If you don’t think that is overwhelmingly exciting than you are either dead or have no idea how science works. That is incredibly amazing wonderful news.

    So, when a NASA scientist became exuberant over the news that would be reported in the upcoming press conference and said he was really excited, science reporters and bloggers, jaded by the Mono Lake affair no doubt, assumed that only one thing could be that exciting: Martians. Nothing else. And then, when “rumors” went around suggesting that it was probably not Martians, it became time to crucify NASA again. That is not good science reporting, people. Don’t think you’re doing it right and NASA is doing it wrong.

    I also think that the spoof site reporting that a blue plastic necklace had been found on the Angry Red Planet was pretty funny, and I think that NASA having that site killed was unnecessary. Those details are here.

    Take it down a notch, people.

    OK, there really will be a V-ger press conference and a Curiosity press conference in the near future.


    Actually, NASA has press conference all the time. All the time. They’ve been doing this for years. The sudden concern that NASA is doing science by press conference, if it is a real concern, should have been brought up a long time ago. But really, there should not be a concern. The data that are collected on these various NASA Big Science Missions are studied by real live scientists who publish the results in peer reviewed journals. But they also have the press conferences.

    Think about this for one minute. What if NASA had the rule that nothing they did would be reported to the press, but rather, only released via peer reviewed journals, often years after the actual mission activities were carried out, but they’d also let you stand a few miles away and watch launches. That’s it. No press conferences keeping people updated on the various missions as they reach various milestones. What would the people who watch this science and report on it and blog about it do then? They’d whinge about the lack of transparency, the lack of information, they’d say things like “Sure, sure, peer reviewed papers are great, but with this kind of science, with the huge public funding, and given the importance of the public interest, and the various milestones and stuff … well, they should have press conferences now and then, dammit!”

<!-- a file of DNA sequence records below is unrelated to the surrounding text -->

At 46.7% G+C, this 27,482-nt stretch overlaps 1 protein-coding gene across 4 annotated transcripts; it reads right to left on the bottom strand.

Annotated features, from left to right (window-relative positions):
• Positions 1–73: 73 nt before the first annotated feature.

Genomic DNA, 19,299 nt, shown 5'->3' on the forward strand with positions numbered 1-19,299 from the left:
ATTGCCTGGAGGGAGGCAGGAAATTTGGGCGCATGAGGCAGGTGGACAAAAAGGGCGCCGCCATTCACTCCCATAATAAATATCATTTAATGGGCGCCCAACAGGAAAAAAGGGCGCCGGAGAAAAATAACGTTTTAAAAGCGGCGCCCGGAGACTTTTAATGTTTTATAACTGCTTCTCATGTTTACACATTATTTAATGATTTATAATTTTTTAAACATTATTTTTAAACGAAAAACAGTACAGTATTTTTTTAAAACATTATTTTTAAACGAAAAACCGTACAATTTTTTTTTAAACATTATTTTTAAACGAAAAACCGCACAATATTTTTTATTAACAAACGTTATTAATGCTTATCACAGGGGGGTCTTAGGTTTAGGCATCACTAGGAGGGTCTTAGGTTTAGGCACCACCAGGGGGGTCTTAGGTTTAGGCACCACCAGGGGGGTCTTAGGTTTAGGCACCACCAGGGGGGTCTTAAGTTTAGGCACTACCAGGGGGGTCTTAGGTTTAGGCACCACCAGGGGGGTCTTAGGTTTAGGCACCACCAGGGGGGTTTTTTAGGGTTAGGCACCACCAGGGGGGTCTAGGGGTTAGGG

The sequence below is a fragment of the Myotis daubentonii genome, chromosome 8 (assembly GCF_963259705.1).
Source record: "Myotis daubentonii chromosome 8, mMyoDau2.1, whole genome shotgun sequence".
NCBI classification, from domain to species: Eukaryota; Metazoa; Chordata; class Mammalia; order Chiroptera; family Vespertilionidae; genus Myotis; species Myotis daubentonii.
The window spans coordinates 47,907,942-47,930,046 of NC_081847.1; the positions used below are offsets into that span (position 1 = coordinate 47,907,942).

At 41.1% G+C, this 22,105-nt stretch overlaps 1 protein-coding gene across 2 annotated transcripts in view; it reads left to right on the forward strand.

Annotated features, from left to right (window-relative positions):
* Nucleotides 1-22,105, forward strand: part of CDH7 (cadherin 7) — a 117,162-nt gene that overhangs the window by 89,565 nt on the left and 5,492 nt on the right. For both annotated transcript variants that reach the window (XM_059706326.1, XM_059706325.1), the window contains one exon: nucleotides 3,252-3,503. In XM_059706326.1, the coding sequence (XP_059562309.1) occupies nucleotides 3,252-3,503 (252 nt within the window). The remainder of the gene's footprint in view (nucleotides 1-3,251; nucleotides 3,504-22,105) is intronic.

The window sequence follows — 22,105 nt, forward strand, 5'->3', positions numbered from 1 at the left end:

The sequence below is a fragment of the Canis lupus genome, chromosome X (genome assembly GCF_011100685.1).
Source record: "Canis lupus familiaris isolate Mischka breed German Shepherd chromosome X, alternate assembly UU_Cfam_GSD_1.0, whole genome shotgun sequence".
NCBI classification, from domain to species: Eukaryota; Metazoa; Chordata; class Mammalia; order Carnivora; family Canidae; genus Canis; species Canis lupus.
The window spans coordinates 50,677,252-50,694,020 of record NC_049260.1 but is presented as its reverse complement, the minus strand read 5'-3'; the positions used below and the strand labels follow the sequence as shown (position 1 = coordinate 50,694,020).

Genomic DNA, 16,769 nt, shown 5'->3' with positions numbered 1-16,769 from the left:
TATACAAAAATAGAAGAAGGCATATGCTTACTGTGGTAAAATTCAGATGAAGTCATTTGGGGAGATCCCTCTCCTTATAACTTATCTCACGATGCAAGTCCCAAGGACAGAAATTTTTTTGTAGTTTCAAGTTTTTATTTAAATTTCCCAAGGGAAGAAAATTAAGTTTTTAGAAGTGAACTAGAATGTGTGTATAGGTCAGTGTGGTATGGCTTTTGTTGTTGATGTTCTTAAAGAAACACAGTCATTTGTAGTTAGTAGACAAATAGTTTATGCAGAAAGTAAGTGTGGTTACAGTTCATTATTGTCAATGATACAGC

Yes, that is what would be said.

    So, here, I will present the information on the upcoming press conferences, as provided by NASA, so you can see what it is all about.

    Source: Jet Propulsion Laboratory
    Update Set In San Francisco About Curiosity Mars Rover

    PASADENA, Calif. — The next news conference about the NASA Mars rover Curiosity will be held at 9 a.m. Monday, Dec. 3, in San Francisco at the Fall Meeting of the American Geophysical Union (AGU).
    Rumors and speculation that there are major new findings from the mission at this early stage are incorrect. The news conference will be an update about first use of the rover’s full array of analytical instruments to investigate a drift of sandy soil. One class of substances Curiosity is checking for is organic compounds — carbon-containing chemicals that can be ingredients for life. At this point in the mission, the instruments on the rover have not detected any definitive evidence of Martian organics.